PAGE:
“Where can we expect roadblocks and pitfalls on the road to a radically open science?”
Science is beautiful, but science can be done better. Most research is funded by money from the public, but the research results are often hidden behind the paywalls of journals and not open for all to read and replicate. On February 6, the Open Science Community Utrecht hosted the first Utrecht Open Science Symposium at the Faculty of Science. Members of the Faculty of Science, including Utrecht Young Academy members Erik van Sebille and Sanli Faez, discussed several aspects of Open Science.
The Open Science Community aims at making scientific research openly available to people within and outside of academia, and to make science more accessible, reproducible and transparent. Open science practices include pre-registration, replication research, sharing data and research tools, open peer-review, publishing open access, and open science evaluation and policies.
In his keynote lecture, Erik van Sebille sketched the landscape of open science, to better map the road ahead towards radically open science.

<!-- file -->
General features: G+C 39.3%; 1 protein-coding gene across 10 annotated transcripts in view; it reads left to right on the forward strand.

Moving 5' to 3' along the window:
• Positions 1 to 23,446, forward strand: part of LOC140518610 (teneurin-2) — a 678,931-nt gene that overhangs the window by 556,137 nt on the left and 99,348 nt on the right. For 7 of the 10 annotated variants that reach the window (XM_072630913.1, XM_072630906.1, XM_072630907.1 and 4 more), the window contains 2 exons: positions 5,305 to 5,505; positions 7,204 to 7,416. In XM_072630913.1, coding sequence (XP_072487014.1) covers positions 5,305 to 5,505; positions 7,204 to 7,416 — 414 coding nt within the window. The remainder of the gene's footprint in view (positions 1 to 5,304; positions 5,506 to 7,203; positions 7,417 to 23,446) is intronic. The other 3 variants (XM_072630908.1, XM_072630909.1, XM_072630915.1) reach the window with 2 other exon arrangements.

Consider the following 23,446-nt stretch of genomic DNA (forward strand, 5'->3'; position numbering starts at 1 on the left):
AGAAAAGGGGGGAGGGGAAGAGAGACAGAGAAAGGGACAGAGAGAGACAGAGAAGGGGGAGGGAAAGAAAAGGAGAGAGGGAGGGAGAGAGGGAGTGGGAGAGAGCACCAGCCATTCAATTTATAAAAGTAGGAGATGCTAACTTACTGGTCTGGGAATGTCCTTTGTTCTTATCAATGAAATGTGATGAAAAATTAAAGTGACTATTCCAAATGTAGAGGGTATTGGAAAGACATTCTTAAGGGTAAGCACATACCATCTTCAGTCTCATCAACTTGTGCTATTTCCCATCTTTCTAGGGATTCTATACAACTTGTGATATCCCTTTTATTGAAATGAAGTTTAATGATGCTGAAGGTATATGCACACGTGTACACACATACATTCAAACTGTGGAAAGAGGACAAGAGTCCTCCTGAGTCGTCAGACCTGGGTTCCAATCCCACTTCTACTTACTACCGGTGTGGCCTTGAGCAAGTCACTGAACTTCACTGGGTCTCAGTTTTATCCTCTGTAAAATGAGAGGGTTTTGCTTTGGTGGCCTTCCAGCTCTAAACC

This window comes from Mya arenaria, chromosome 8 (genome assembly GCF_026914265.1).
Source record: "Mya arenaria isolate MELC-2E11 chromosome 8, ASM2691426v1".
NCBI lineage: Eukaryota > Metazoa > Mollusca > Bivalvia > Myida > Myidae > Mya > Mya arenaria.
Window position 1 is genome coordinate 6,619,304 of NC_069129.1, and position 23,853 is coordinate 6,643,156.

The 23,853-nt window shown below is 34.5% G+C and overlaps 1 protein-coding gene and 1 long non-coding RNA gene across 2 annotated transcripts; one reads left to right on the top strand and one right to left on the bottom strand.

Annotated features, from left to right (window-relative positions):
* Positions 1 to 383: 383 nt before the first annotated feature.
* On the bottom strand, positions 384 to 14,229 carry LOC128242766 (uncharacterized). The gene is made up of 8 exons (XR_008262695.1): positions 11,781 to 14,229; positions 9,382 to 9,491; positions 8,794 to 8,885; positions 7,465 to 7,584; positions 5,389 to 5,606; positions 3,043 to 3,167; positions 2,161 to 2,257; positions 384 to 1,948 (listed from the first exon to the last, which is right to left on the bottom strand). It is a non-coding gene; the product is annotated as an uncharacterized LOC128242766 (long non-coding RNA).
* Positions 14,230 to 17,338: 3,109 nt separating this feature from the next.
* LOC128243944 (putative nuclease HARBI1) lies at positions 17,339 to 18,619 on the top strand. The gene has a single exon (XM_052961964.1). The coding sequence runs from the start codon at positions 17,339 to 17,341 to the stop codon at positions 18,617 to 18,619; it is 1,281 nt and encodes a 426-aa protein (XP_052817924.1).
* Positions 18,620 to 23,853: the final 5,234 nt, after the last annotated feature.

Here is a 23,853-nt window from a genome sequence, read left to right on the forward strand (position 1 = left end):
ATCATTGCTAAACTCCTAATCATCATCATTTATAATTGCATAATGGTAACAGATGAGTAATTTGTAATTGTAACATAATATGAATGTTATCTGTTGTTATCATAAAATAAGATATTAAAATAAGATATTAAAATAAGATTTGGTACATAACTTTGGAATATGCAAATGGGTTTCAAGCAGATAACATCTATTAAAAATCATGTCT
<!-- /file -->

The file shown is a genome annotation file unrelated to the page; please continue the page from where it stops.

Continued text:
To stay relevant, we need to change every aspect of our research: planning our research through co-creation with the broader society; conducting our research in a fully transparent, inclusive and collaborative way; openly communicating our research to peers and the broader public; and getting recognised and rewarded in an unbiased way.
Sanli Faez, also representing the Utrecht Young Academy at the Open Science Platform presented a few examples of successful open hardware projects that have already created a large impact. He shared seven suggestions with the audience on how to promote an open project:
- Understand community interactions
- Have an admirable grand vision
- Avoid the tyranny of structurelessness
- Choose an altruistic team
- You don’t have to start from scratch
- Get in touch with users at an early stage
- Choose a good motto
You can view his presentation here.
In the upcoming months, the Open Science Community Utrecht organizes six more symposia at all faculties of Utrecht University. Each half day symposium starts off with a (free) lunch and a keynote lecture. During an informal and interactive afternoon, colleagues share their experience with particular aspects of Open Science. Take a look at the website to find the dates of the other symposia.